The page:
My first memory of pine trees are the black-and-white trees depicted in the guó huà, a traditional Chinese painting, that hung on my grandmother's wall. The calligraphy below the painting read, "xue sōng chàng shòu," which translates to "pine tree, longevity." My grandfather's name, Cháng Sōng, roughly translates to the same.
However, my grandfather died young of cancer long before I was born. I have no memories of him, but whenever we come across pine trees, my mom's smiles, and sometimes tears, flash into my mind. It's a complex thing — I think of a family member to whom my mom was so close, but I never got a chance to meet. On the other hand, I appreciate the Christmas nostalgia they represent. These trees, to me, are memory-laden, sorrowful and hopeful.
But until recently, I didn't know about their culinary potential. My grandfather was apparently a devoted foodie, living a life tasting and trying out new foods. If he was alive, he would be eager to experiment with pine in the kitchen.
According to Ann Ziata, a chef-instructor at the Institute of Culinary Education, pine is an aromatic ingredient that you can easily incorporate into cooking and baking.
"For me, the coolest reason is the flavor," Ziata said. "It's so strong, woodsy and comforting. It's also something that we can forage for. It's always fun to use ingredients that we can go outside and check for ourselves, maybe in the park or in the woods somewhere, then take it home and get to cook with it."
Ziata shared some details about cooking with pine, as well as a sweet cookie recipe.
Pine needles and buds are edible, but you want to make sure you're getting the good stuff. The best flavor comes from fresh or fresh-cut trees. The needles should be plump and free of brown spots or debris.
"You can find them all over the Northeast. If you are on the west coast, you can find something similar like Redwood pine, coastal redwood trees that you can use the needles from," Ziata added.
Pine-flavored cooking oil
A great way to incorporate pine's unique flavor into dishes is to cook with pine oil.
"With any kind of tough herb," Ziata suggested, "you keep the oil and the herb until it comes to a nice gentle simmer. Turn off the heat and let it steep until the oils cool and then strain the herb out. Most of the flavors in the pine are dispersed themselves in the oil."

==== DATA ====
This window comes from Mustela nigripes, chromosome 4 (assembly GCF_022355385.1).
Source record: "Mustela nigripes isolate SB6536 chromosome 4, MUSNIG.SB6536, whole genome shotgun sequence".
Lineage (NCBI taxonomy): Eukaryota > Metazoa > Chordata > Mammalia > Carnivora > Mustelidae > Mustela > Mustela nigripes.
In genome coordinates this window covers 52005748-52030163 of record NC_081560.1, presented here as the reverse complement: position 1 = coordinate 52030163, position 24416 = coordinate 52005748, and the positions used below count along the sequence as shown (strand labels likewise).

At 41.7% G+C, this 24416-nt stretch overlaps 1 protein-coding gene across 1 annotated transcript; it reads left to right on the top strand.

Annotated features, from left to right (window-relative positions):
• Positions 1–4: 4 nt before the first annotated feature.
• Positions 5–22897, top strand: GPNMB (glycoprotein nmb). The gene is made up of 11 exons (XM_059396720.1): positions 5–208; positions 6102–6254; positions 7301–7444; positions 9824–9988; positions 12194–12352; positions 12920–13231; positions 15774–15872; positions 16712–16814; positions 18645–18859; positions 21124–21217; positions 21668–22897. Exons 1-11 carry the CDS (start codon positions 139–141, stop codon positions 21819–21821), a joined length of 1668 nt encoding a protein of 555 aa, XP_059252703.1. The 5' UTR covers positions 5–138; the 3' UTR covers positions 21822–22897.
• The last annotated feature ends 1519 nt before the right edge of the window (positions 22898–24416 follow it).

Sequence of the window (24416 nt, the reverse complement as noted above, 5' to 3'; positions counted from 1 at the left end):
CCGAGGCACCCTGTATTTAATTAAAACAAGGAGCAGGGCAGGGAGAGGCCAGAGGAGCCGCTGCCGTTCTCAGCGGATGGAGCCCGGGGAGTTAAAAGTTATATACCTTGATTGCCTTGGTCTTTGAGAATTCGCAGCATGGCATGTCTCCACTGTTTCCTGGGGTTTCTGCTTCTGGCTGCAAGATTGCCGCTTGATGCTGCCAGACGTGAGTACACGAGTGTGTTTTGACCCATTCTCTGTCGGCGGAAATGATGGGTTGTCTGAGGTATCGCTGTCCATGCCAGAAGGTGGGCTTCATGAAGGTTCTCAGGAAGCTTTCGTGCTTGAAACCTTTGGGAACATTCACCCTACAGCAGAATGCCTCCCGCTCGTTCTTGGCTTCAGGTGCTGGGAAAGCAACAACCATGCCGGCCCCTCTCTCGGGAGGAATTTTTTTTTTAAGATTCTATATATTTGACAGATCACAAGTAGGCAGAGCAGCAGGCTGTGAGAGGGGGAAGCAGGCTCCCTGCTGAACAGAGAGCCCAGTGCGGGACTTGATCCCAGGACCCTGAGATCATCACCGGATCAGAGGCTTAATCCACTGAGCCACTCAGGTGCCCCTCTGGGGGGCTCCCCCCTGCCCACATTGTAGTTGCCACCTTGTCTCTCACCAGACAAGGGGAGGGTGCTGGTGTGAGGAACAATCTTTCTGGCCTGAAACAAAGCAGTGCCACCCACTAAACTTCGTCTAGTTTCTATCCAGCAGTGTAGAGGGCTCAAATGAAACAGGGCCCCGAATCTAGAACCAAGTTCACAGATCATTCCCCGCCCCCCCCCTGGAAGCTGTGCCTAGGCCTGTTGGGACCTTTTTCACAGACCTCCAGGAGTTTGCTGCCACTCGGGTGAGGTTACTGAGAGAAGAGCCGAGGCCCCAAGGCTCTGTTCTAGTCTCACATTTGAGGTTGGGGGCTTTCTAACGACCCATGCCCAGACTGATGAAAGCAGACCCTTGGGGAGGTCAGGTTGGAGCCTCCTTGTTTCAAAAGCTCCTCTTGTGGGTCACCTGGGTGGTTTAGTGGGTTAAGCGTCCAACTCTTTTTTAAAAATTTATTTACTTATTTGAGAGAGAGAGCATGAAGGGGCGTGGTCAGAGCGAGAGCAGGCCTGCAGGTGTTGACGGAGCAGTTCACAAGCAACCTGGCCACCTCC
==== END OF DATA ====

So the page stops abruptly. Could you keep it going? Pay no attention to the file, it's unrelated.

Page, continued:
If you're not sure what to cook with, you may want to give mushrooms a try. Pine and mushrooms are a winning combo — both of them grow wild and have a strong woodsy flavor. They can stand up to one another without one being too delicate.
"We always look for pairings that happen organically in nature," Ziata said. "Things that grow together generally go together culinarily."
Saute or roast the mushrooms with the pine oil, then add other root vegetables like sweet potatoes and carrots. Top the dish with a dollop of ricotta cheese for an additional layer of flavor (though the mushrooms are delicious enough that they can be paired straight with rice or pasta).
The essence of pine tea is the infused woodsy flavor. To make one, you only need to steep a few pine needles in water, then use the water to make the tea. You can also sweeten it with maple syrup or honey. Ziata recommends adding a few extra seasonal spices, like cinnamon, allspice and clove. Anything that sounds like it goes in a "wintery spice blend" or a baking spice blend tends to be great in a tea.
Pine simple syrup
Pine drinks, like pine lattes and pine cocktails, are as festive as eggnog drinks. The key to making these is a pine simple syrup. The process is not tricky: Simmer pine needles in water and sugar until the sugar is dissolved. Strain the mixture and add to drinks.
Since pine is a strong flavor, Ziata recommends a smaller dessert, like a pine cooke. The recipe, found below, is perfect for the winter months ahead.
Recipe: Pine shortbread cookies with citrus and cinnamon
Courtesy of Ann Ziata, chef-instructor at the Institute of Culinary Education
Makes 40 cookies
- ¾ cup of sugar
- 1 ½ tablespoons of finely chopped pine needles
- 20 tablespoons of butter
- 1 orange, zested
- 1 teaspoon salt
- 2 teaspoons vanilla extract
- 3 cups all-purpose flour
- ¾ teaspoon cinnamon
Cookie dough coating:
- 1 egg, beaten
- Raw sugar, to coat
1. In a stand mixer fitted with a paddle, beat sugar with minced pine needles on medium speed for 1 to 2 minutes, until fragrant. Add butter and orange zest; mix on medium-high speed until the butter is fluffy. This will take about 10 minutes, depending on the temperature of the butter.
2. Add salt and vanilla extract; continue to cream until all ingredients combine.
3. In a separate bowl, whisk flour and cinnamon. Turn the stand mixer off and add dry mix. Combine on slow speed until flour is just mixed in, scraping the bowl down to ensure all ingredients are combined.
4. Turn the dough out onto the counter and divide dough into two halves. Roll each piece of dough into a log that is about 12 inches. Roll the log onto a piece of parchment and allow the dough to chill for 30 minutes.
5. While the dough is chilling, preheat oven to 325F.
6. Crack the egg into a small bowl and then spread on a piece of parchment paper. Coat the log in egg, and then follow with the raw sugar, fully coating the log.
7. Slice the log into 1⁄2 inch rounds, and place on a full sheet tray lined with parchment. Bake for 8-12 minutes, until cookies are golden brown.
More Christmas cookie stories:
- You don't have to be a skilled decorator to make these cute, flavorful holiday shortbread cookies
- Win the holiday baking swap with this spirited new take on classic raspberry thumbprint cookies
- Cookies make the best holiday gifts: Here are a top pastry chef's tips for shipping your baked goods